We view Collections as the individual faces of a Rubik’s cube. They draw from the vast, and often messy, pool of published research to provide an additional layer of context and clarity. They represent a new way for researchers to filter the published record to discover and curate content that is directly relevant to them, irrespective of who published it or what journal it appears in.
Advantages of Collections
Perhaps the main advantage of Collections to researchers is that they are independent of journals or publishers and their branding criteria. Researchers are undoubtedly the best-placed to assess what research is relevant to themselves and their communities. As such, we see Collections as the natural continuing transformation of the concept of the modern journal, acting in almost full cycle to return them to their basic principles.
The advantage of using Collections is that they provide researchers with the power to filter and select from the published record and create what is in essence a highly-specialised virtual journal. This means that Collections are not pre-selective, but instead comprise papers discriminated only by a single criterion: research that is relevant to your peers, and also deemed relevant by them.
Filtering for Collections occurs at different levels depending on scope or complexity of research. For example, Collections can be designed to focus on different research topics, lab groups or research groups, communities, or even departments or institutions. Collections can also be created for specific conferences and include posters from these, published on ScienceOpen. Youdefine the scope and the selection criteria.
Eugene Garfield, one of the founders of biliometrics and scientometrics, once claimed that “Citation indexes resolve semantic problems associated with traditional subject indexes by using citation symbology rather than words to describe the content of a document.” This statement led to the advent and a new dawn of Web-based measurements of citations, implemented as a way to describe the academic re-use of research.
However, Garfield had only reached a partial solution to a problem about measuring re-use, as one of the major problems with citation counts is that they are primarily contextless: they don’t tell us anything about why research is being re-used. Nonetheless, citation counts are now at the very heart of academic systems for two main reasons:
They are fundamental for grant, hiring and tenure decisions.
They form the core of how we currently assess academic impact and prestige.
Working out article-level citation counts is actually pretty complicated though, and depends on where you’re sourcing your information from. If you read the last blog post here, you’ll have seen that search results between Google Scholar, Web of Science, PubMed, and Scopus all vary to quite some degree. Well, it is the same for citations too, and it comes down to what’s being indexed by each. Scopus indexes 12,850 journals, which is the largest documented number at the moment. PubMed on the other hand has 6000 journals comprising mostly clinical content, and Web of Science offers broader coverage with 8700 journals. However, unless you pay for both Web of Science and Scopus, you won’t be allowed to know who’s re-using work or how much, and even if you are granted access, both services offer inconsistent results. Not too useful when these numbers matter for impact assessment criteria and your career.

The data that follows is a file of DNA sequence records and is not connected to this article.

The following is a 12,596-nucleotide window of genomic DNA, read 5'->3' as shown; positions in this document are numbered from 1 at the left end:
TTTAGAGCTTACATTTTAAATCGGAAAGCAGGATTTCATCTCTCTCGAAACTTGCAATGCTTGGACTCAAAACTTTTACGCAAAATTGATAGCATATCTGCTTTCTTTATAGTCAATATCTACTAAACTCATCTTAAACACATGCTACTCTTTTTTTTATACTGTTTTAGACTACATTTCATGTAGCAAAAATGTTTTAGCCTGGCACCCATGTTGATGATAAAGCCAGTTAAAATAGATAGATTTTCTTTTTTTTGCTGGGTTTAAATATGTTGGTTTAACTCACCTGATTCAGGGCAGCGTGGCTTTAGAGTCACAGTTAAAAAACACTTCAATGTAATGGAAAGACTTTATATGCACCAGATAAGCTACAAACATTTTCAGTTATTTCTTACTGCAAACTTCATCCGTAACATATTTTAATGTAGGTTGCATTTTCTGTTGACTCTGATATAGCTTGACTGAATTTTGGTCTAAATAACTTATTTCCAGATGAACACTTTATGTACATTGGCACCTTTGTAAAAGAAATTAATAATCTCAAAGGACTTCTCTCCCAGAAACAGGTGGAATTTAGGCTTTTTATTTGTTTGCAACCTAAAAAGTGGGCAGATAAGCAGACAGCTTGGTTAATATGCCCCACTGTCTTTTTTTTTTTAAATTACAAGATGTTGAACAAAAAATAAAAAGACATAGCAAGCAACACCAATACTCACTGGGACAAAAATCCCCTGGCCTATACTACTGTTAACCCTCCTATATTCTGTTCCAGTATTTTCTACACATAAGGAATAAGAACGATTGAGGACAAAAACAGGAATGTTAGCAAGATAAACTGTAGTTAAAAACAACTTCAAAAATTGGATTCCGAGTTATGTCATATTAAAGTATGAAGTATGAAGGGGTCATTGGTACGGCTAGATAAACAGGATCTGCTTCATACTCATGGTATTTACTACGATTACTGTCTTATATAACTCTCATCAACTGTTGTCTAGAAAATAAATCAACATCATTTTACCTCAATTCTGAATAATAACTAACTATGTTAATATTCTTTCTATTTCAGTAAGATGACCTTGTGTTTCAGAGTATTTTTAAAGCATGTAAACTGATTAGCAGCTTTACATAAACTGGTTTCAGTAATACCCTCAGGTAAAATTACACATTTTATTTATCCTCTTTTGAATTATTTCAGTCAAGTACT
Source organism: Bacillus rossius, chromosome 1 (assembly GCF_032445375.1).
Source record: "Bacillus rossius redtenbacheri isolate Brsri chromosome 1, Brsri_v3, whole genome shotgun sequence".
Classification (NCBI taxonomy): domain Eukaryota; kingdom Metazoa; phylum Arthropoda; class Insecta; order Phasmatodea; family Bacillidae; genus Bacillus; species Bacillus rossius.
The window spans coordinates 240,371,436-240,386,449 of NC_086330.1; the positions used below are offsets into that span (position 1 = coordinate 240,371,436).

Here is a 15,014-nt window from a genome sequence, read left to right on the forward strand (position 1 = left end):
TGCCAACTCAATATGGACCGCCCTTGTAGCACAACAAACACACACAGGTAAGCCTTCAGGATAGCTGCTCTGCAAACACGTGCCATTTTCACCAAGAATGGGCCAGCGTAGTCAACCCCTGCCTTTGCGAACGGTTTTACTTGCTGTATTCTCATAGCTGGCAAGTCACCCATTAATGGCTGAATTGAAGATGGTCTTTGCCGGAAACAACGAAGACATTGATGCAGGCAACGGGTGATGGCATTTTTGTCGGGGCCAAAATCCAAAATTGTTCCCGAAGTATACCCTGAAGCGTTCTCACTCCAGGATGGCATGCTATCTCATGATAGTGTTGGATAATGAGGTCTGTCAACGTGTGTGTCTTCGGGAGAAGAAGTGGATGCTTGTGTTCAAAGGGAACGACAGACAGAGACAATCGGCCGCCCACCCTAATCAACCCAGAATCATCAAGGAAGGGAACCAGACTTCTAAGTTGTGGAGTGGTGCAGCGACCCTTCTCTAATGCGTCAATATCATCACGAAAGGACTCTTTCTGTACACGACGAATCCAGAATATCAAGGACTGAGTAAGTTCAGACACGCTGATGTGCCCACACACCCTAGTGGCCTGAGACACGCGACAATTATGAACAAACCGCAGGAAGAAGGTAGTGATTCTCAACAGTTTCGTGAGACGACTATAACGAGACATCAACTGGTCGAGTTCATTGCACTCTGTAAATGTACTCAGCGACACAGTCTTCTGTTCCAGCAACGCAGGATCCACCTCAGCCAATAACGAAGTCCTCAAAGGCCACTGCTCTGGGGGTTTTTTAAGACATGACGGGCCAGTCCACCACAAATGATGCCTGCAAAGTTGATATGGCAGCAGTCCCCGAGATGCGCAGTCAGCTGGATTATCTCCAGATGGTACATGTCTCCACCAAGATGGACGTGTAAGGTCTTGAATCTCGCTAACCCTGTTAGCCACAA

Google Scholar, however, offers a free citation indexing service, based, in theory, on all published journals, and possibly with a whole load of ‘grey literature’. For the majority of researchers now, Google Scholar is the go-to powerhouse search tool. Accompanying this power though is a whole web of secrecy: it is unknown who Google Scholar actually crawls, but you can bet they reach pretty far given by the amount of self-archived, and often illegally archived, content they return from searches. So the basis of their citation index is a bit of mystery and lacking any form of quality control, and confounded by the fact that it can include citations from non-peer-reviewed works, which will be an issue for some.
Academic citations represent the structured genealogy or network of an idea, and the association between themes or topics. I like to think that citation counts tell us how imperfect our knowledge is in a certain area, and how much researchers are working to change that. Researchers quite like citations; we like to know how many citations we’ve got, and who it is who’s citing and re-using our work. These two concepts are quite different: re-use can be reflected by a simple number, which is fine in a closed system. But to get a deeper context of how research is being re-used and to trace the genealogy of knowledge, you need openness.
At ScienceOpen, we have our own way to measure citations. We’ve recently implemented it, and are only just beginning to realise the importance of this metric. We’re calling it the Open Citation Index, and it represents a new way to measure the retrieval of scientific information.
But what is the Open Citation Index, and how is it calculated? The core of ScienceOpen is based on a huge corpus of open access articles drawn primarily from PubMed Central and arXiv. This forms about 2 million open access records, and each one comes with its own reference list. What we’ve done using a clever metadata extraction engine is to take each of these citations and create an article stub for them. These stubs, or metadata records, form the core of our citation network. The number of citations derived from this network are displayed on each article, and each item that cites another can be openly accessed from within our archive.